Publicist Bryn Bridenthal tells the New York Daily News that ”it’s possible to have a Guns record this year. But it’s also unlikely.” Bridenthal: ”In the early years we actually thought we were going to get an album. The guys weren’t communicating, but I figured it would resolve itself.”
Nov. 1, 1996
Geffen announces that Slash has left ”by mutual agreement.” Over the next 18 months, Sorum and McKagan follow him out the door. Axl recruits Nine Inch Nails guitarist Robin Finck, who will play with GN’R on and off for the next dozen years. Rose taps Moby to produce. Their collaboration is brief, and Moby later likens Rose’s mindset to that of ”a beaten dog.”
Rose’s spokeswoman tells The New York Times that he wants to record an electronica-influenced set and is learning to make drum loops.
Geffen is absorbed by the Universal Music-owned Interscope. Bridenthal: ”One of the reasons Geffen folded was that there was no Guns record. I kept hearing that the Universal people were saying ‘Oh, we’ll show everybody how to get a record out of them.’ They couldn’t get it either.”
Nov. 9, 1999
GN’R release a new track, ”Oh My God,” and announce an album, Chinese Democracy, due in 2000. Navarro: ”Axl asked if I would work on ‘Oh My God.’ I went to the studio and laid down a couple of parts. All of a sudden I hear this voice: ‘That sounds pretty good.’ I realize it’s Axl listening on the speakerphone. [Laughs] Which was awesome. Whatever untouchable mystique he had just multiplied by a thousand.”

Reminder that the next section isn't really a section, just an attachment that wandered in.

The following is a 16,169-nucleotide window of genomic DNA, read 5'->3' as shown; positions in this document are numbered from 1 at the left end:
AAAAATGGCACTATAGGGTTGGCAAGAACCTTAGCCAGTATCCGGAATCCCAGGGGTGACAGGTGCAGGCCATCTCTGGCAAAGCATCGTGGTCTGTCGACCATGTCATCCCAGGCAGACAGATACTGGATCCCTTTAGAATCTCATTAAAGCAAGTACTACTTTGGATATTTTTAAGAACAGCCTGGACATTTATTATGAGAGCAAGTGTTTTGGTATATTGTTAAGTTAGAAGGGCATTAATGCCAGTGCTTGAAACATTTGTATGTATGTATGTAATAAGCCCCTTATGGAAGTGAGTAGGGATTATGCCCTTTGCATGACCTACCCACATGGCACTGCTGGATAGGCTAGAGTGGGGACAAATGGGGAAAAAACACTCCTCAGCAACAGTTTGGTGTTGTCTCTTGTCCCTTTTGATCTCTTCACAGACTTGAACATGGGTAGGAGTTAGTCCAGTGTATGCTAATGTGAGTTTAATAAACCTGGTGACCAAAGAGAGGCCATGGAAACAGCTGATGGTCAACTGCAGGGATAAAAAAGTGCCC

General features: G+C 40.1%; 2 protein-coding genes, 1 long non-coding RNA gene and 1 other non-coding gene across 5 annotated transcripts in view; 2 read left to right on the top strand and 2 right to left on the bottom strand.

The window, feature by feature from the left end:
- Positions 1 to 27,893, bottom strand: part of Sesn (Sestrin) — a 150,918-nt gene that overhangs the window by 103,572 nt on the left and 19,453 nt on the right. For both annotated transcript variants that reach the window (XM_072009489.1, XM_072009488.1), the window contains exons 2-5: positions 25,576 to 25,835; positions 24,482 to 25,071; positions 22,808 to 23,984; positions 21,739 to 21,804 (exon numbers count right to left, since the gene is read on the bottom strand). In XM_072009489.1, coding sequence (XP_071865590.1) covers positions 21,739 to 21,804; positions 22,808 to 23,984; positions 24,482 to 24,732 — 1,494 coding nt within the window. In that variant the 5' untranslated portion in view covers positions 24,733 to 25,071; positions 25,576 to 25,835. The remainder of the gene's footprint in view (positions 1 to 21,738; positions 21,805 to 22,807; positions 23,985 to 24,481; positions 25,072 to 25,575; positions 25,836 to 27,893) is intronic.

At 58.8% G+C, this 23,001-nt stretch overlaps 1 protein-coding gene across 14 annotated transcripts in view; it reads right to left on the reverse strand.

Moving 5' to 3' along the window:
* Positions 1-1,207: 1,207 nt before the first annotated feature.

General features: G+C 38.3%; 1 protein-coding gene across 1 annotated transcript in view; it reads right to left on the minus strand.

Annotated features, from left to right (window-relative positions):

Chinese Democracy is scheduled for 2001. On New Year’s Eve GN’R play their first show in years, at the Las Vegas House of Blues. ”I’ve been taking a nap for about eight years,” Rose informs the audience.
Former Geffen A&R man Tom Zutaut, who signed GN’R, spends nine months trying to get Rose to complete the album, now being overseen by Queen producer Roy Thomas Baker. ”We got close,” Zutaut later tells a journalist.
Aug. 29, 2002
GN’R perform at the VMAs with new guitarist Buckethead, where they play the ballad ”Madagascar.” MTV Networks president Van Toffler: ”They were great, but I was in the production truck at 11, and they were going on about 11:15, and no one had seen Axl. Not a good thing. He walks in five minutes before they were going on.”
Guitarist Ron ”Bumblefoot” Thal replaces Buckethead, and the band hits the road. ”As far as interaction [with Rose] on tour: tons. We had a lot of fun. It’s the best f—ing roller coaster you can ever be on.”
March 24, 2008
The Asian kingdom of Bhutan holds its first-ever elections. Other countries that have moved toward democracy since the release of the Use Your Illusion albums: Mongolia, Albania, Iraq, and Afghanistan. But not China.
Sept. 14, 2008
Rock Band 2 is released with a new GN’R track, ”Shackler’s Revenge.”
It is reported that Best Buy will exclusively sell Chinese Democracy starting Nov. 23. Bumblefoot: ”People are going to want to hate it just to punish everyone for taking so damn long. But it’s gonna be good.”
Additional reporting by Shirley Halperin, Whitney Pastorek, and Simon Vozick-Levinson